sharing in governance of extractive industries
The first, in the series of capacity building and training for journalists in oil and gas begun last Thursday here in Accra for a selected coalition of reporters- Journalist Against Corruption (JAC) with a call to them to re-focus and drive hard in advocating underhand dealings in the oil and gas sector.
The Executive Director African Centre for Energy Policy (ACEP), Dr Mohammed Amin Adam made the call that it also takes a collective effort and will to fight corruption in the oil and gas industry as most of its activities are shrouded in secrecy. “The level of secrecy in the sector is so sophisticated that no one organization will be able to embark on a crusade successfully single handed” he adds.
Therefore, Journalists must double efforts, acquire up to date knowledge in the sector to fight the canker. He told Journalist Against Corruption (JAC) members.
Partnering ACEP, JAC is a coalition of Journalists dedicated to focusing more efforts in the sector for common good. Organized by ACEP with support from OSIWA, seeks to drive advocacy on petroleum contracts, local content, various laws etc using JAC coalition. They will be expected to do follow ups and tracking of various developments in the sector and expose any underhand dealings. The 26 journalists from various media houses were taken through “Petroleum contracts, Contracting Process, and Local Content Regulation in Ghana”.
The Petroleum Economist said because of Tax heavens which prevents sovereign countries from chasing oil companies from disclosing their revenues and how their businesses are funded, it is difficult for many governments and law enforcement agents to enforce laws of various countries. Almost all the oil companies are registered in these havens. These havens can also facilitate money laundering as sources are protected. Dr Adam therefore informed JAC that they must step up their acts and be more critical and analysis in their reportage beyond speeches.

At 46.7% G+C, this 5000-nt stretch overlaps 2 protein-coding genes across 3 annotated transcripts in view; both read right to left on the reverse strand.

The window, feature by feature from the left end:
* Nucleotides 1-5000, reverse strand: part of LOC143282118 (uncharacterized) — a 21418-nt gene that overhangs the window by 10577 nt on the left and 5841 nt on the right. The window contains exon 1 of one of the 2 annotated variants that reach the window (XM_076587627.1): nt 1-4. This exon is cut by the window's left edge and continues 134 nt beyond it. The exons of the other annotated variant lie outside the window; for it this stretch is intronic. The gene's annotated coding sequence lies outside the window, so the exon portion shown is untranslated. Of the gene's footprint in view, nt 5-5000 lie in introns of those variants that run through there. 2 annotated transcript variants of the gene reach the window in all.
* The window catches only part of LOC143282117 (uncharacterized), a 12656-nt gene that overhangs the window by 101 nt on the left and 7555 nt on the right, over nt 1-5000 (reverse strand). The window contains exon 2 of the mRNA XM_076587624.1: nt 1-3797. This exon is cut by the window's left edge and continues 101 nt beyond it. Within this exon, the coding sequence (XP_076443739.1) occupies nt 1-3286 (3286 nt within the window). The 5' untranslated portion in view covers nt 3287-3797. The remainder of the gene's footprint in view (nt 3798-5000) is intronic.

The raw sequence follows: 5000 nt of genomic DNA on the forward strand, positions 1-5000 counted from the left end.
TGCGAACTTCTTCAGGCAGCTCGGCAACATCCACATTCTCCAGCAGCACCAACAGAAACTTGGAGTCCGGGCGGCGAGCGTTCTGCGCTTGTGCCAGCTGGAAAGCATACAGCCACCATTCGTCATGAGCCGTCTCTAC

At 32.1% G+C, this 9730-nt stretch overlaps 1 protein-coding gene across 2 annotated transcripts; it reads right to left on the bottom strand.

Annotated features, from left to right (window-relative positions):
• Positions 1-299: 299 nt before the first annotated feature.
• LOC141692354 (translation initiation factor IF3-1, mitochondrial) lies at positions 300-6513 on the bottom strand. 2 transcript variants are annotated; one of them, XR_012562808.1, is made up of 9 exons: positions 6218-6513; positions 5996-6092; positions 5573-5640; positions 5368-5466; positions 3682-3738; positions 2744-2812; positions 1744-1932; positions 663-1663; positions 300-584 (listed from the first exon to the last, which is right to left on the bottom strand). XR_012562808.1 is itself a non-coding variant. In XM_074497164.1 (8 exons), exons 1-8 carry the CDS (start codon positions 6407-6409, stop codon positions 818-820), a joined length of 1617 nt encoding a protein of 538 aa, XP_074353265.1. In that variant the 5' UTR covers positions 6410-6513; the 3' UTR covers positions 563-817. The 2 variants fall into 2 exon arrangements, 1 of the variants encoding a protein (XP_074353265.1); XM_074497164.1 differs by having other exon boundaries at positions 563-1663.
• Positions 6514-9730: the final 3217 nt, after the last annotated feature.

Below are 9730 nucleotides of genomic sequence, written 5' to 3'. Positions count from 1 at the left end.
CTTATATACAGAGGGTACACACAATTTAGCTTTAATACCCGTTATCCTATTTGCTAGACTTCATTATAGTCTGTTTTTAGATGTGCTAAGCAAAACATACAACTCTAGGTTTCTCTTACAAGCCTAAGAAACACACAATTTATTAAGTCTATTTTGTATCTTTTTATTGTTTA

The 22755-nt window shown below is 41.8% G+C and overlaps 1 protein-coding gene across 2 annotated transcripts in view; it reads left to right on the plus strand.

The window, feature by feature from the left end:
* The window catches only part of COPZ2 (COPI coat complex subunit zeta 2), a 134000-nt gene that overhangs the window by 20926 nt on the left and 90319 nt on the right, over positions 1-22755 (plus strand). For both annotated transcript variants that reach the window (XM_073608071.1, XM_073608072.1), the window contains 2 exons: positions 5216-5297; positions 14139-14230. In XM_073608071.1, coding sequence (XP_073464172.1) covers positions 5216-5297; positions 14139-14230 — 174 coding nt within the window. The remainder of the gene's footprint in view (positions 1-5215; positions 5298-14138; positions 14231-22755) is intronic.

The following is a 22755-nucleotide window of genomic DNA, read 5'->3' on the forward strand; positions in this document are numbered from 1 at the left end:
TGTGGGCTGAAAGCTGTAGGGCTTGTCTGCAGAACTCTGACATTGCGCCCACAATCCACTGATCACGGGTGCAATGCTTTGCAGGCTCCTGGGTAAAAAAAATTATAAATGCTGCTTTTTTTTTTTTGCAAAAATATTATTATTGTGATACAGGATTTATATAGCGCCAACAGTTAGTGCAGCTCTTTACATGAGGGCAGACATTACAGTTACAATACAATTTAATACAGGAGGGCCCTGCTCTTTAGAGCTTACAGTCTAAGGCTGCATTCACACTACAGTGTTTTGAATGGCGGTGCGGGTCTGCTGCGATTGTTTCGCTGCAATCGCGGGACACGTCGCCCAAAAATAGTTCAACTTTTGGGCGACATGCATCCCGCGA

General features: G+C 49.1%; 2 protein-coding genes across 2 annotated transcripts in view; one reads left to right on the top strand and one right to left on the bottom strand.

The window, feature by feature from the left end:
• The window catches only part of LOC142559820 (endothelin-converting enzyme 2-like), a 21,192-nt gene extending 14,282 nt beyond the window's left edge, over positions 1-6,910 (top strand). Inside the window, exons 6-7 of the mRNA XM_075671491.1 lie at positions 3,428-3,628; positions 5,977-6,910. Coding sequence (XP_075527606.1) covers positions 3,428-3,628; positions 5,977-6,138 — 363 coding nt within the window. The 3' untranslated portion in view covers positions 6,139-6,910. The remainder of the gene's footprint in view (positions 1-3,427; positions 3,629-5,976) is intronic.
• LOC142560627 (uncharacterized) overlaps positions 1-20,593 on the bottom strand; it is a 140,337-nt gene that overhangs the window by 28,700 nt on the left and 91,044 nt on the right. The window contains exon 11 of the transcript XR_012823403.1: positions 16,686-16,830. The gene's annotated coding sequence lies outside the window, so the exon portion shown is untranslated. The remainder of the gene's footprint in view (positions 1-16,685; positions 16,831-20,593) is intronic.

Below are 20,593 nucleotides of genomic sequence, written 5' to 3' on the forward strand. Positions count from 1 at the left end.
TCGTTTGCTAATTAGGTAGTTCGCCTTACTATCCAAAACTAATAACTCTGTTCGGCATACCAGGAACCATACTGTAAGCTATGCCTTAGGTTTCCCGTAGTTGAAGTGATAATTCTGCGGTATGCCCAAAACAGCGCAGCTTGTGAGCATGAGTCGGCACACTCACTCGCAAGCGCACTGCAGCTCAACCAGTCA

JAC was urged to advocate for best practices from many countries especially those who have just discovered oil and have put in place laws to effectively reduce the incidence of corruption in the sector such as Kenya and South Sudan.
Explaining further, Dr Adam revealed that competent people, reporters and people who have resolve to resist underhand dealings in the sector are sometimes co-opted into the business to reduce their influence. Bribery is so common in the sector as well. Indeed in some cases Development Partners are involved in it citing the case of ENI of Italy as example. These, he noted calls for analytical writings and critical look at issues in the industry by journalists and not mere speech reporting.
A coalition of selected Ghanaian Journalists - JAC will undergo professional enhancement training to sharpen their investigative skills aimed at focusing more light in the extractive industry especially the Oil and Gas. The occasion will also witnessed the formal inauguration of the coalition. He urged them to do more specialization in the field so as to be analytical in the writings.
Taking them through the rudiments of the sector, Dr Ackah, Head of Policy and Advisor noted that the business of oil and gas has gained so much international clout that it is not just an ordinary commodity but one highly regarded internationally. It also capital intensive, assert specific and has a long gestation period. They were taught the differences between oil and other minerals and the value placed on each.
The Deputy Director of ACEP, Ben Boakye taught them the different petroleum contracting and contents of a Petroleum contract. He explained that in all cases the capacity of the negotiating Ministry is very important as a simple mistake can cause the nation millions of hard cash in the long run. The different types of Petroleum Contracts and their implications for a nation were explained to them.
Source: Seibik Bugri,
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